TableTopTakes: Bring Your Own Book
This is a different complexity of game than I normally review. Even when I talk about party style games, I normally don’t bring up the games that kind of play themselves. I’m talking about games like Cards Against Humanity or Apples to Apples. Bring Your Own Book falls into that category, but just barely into that category, because in Bring Your Own Book, you have more variety.
Like your standard party game, Bring Your Own Book runs off of the prompt and reply system. This is why I brought up games like Cards Against Humanity and Apples to Apples. Now, I actually like some prompt and reply style of games. I think that games like Stipulations and Beyond Balderdash (which I believe I can just call Balderdash now) are enjoyable because in these games you are coming up with your response, so it relies on your creativity, not just a hand of cards you’ve been given. Bring Your Own Book doesn’t do that, because, instead of using a card or writing something down, you are finding a line in a book to use, and that can be whatever book you brought to the table.
This is a strength and issue of the game. It’s a strength because it lends itself to variety. When we’ve played it, we’ve had books ranging from technical or non-fiction books to YA books. So you actually get more variety and you don’t see cards repeat like you do in something like Cards Against Humanity or Apples to Apples. But, at the same time you’re limited to whatever book you brought to the table or that was at the table when you got there. So if the book I have at the table is an epic fantasy novel, everything I read is going to sound like an epic fantasy, and if it’s How to Win Friends and Influence People, it’s going to sound like that. So as a player, you are still being limited in variety of what you can do, unless you have a book of short stories.
But also with that, there’s another issue. You have a time limit to find your passage in the book, and this is very much needed, but that also cuts down on how much you can really search for a good sentence. If you had unlimited time, there would be people who would just start reading the book every time. I think that the title is very accurate of this game, though, to get around the problem of the time limit. You need to bring your own book, and you need to know it well. If I got the first Harry Potter book, I’m going to be able to comb that for certain passages and scenes better than I would The Expanse, for example. Because I’ve read Harry Potter and the Sorcerer’s Stone several times and I haven’t read The Expanse. That’s going to be different for everyone, and while my wife and I have a good collection of books, we might not have books that someone else has read, so the game is going to be trickier for them. So, you might want to bring your own book, which means that this party game now needs to be planned to work at it’s best.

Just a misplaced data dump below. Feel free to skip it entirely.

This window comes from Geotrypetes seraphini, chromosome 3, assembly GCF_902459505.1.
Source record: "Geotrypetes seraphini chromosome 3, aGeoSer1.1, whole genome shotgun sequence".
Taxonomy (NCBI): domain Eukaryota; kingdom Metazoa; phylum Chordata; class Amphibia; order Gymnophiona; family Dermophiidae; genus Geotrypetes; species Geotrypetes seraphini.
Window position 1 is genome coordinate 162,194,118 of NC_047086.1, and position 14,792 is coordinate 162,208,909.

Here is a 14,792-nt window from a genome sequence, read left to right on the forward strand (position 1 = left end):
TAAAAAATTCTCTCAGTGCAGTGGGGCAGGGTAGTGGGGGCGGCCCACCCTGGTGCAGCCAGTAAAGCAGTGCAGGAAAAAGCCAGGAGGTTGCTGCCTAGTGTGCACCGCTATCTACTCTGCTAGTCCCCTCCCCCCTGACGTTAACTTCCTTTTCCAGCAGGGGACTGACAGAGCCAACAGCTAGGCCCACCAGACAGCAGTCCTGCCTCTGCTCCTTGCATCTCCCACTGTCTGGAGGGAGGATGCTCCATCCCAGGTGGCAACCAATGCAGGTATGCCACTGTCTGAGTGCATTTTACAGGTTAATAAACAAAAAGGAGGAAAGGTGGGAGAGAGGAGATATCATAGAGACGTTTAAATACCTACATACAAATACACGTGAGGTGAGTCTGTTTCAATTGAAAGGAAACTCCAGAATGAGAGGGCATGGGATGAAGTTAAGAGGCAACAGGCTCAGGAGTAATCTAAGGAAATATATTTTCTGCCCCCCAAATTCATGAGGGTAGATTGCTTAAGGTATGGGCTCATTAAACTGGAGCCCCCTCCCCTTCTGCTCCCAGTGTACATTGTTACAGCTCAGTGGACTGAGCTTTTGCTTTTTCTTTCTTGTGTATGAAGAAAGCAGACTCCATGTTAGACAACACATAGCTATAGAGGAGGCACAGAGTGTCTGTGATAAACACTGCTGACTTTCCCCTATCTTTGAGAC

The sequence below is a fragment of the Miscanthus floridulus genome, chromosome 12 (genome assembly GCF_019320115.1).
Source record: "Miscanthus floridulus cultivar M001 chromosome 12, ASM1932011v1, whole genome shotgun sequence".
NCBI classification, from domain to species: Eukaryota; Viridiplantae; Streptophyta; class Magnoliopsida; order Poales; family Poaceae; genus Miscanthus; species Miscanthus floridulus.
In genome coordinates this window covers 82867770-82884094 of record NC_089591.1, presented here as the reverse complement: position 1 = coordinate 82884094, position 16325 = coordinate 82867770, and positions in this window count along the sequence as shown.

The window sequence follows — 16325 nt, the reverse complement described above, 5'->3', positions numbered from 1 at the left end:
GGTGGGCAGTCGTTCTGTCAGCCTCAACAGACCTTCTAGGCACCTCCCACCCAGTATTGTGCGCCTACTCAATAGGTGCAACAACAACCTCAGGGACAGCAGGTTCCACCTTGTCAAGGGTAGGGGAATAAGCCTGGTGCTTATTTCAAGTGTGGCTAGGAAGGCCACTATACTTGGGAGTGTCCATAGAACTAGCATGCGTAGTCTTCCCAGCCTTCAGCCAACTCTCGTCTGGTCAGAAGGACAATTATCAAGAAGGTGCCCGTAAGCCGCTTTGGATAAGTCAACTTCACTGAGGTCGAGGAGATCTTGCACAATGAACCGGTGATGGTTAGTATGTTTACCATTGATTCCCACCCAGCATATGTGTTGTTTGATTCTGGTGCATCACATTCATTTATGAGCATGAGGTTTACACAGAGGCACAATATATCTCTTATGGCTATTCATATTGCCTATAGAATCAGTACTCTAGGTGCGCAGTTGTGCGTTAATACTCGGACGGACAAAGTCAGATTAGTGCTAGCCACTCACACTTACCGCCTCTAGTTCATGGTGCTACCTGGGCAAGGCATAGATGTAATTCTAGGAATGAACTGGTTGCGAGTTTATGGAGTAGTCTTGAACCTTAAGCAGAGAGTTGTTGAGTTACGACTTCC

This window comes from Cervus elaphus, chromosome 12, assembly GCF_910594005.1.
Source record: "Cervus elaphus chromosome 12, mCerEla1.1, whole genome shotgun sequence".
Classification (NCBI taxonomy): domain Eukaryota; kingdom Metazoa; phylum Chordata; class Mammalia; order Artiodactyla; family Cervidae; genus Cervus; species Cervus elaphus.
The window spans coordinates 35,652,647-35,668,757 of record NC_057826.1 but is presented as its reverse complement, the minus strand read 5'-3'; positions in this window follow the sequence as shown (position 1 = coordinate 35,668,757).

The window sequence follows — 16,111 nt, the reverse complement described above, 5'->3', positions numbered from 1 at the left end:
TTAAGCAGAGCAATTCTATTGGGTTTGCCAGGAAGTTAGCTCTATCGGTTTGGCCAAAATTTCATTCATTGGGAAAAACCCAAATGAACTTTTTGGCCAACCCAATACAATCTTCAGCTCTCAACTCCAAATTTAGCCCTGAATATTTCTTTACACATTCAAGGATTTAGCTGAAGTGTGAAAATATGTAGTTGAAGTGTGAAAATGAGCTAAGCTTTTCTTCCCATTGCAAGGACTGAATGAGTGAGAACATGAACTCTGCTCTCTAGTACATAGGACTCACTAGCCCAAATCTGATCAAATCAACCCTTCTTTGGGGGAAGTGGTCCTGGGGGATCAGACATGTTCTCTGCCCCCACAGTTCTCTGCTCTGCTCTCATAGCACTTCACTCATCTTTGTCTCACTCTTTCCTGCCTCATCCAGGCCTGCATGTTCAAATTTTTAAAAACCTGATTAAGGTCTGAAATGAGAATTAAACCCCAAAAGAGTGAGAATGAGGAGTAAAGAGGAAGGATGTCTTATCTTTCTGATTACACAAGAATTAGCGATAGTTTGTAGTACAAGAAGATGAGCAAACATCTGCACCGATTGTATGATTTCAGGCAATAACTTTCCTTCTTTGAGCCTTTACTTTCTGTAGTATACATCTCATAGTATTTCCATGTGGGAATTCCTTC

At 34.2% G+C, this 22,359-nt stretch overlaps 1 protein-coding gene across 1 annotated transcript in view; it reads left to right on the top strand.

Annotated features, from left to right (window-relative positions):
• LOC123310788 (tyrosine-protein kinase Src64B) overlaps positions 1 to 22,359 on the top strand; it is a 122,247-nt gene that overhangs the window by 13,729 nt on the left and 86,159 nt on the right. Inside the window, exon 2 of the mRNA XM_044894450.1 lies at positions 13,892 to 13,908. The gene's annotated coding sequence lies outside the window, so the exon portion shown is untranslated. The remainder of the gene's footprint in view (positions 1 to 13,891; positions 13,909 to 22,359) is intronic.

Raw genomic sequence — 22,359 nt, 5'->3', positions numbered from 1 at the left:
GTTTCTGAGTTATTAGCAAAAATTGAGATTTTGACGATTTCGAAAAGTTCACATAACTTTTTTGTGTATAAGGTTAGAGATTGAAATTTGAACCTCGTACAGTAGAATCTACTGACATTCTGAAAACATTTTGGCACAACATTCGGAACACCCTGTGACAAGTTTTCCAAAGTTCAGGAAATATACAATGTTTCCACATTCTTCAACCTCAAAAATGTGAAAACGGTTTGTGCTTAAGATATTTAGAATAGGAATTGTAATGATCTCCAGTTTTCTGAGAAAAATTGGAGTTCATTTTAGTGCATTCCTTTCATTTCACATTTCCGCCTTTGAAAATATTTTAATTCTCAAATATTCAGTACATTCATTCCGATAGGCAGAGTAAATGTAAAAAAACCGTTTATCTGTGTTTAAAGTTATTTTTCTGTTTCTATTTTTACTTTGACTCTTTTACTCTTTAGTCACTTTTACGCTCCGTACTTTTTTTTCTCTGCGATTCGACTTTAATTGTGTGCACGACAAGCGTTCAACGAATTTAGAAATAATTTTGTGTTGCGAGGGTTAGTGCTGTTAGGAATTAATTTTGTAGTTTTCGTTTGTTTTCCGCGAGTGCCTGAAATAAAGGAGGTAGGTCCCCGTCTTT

And I will say, that it’s definitely at it’s best, I think you can do it with random books. However, if you play with random books, I would suggest rotating books as you rotate the person giving the prompt. That way, everyone one gets the chance with Harry Potter and the Sorcerer’s Stone and everyone gets a chance with How to Win Friends and Influence People. This will make the game more fair, because, while How to Win Friends and Influence People might not be a dry book, it’s not as exciting as Harry Potter and the Sorcerer’s Stone, and there is probably less familiarity with it around the table. Or, if you are doing random books, keep them all in the same family. Fantasy fiction would be a great one, you don’t even need to pick a type of fantasy, but that is going to keep everyone on even footing.
The actual game components, I think that the kickstarter version looks amazing, and that’s what I have. I, however, don’t really like the retail version all that well. As compared to the kickstarter, it looks cheaper and it loses the charm of looking so much like a book itself. Now the game doesn’t play different, it’s just an aesthetic thing. I think had I not gotten the kickstarter version of the game, I don’t know that the retail version would have even caught my eye.
Overall, this is another party game. If you like games like Cards Against Humanity and Apples to Apples, but you want a party game with unlimited variety, but still restricting, Bring Your Own Book works well, because where ever you play it, it will feel different. I’d pull it out again off my shelf, but probably not in a lot of situations. If I themed a board game night around books, it would probably be the warm up game before we split off into other smaller games.
Overall Grade: C
Gamer Grade: D
Casual Grade: B-
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